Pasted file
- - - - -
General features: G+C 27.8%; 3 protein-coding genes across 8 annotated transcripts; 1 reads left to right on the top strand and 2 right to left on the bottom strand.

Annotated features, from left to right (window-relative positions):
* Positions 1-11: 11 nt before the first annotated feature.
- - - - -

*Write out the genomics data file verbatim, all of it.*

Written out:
General features: G+C 27.8%; 3 protein-coding genes across 8 annotated transcripts; 1 reads left to right on the top strand and 2 right to left on the bottom strand.

Annotated features, from left to right (window-relative positions):
* Positions 1-11: 11 nt before the first annotated feature.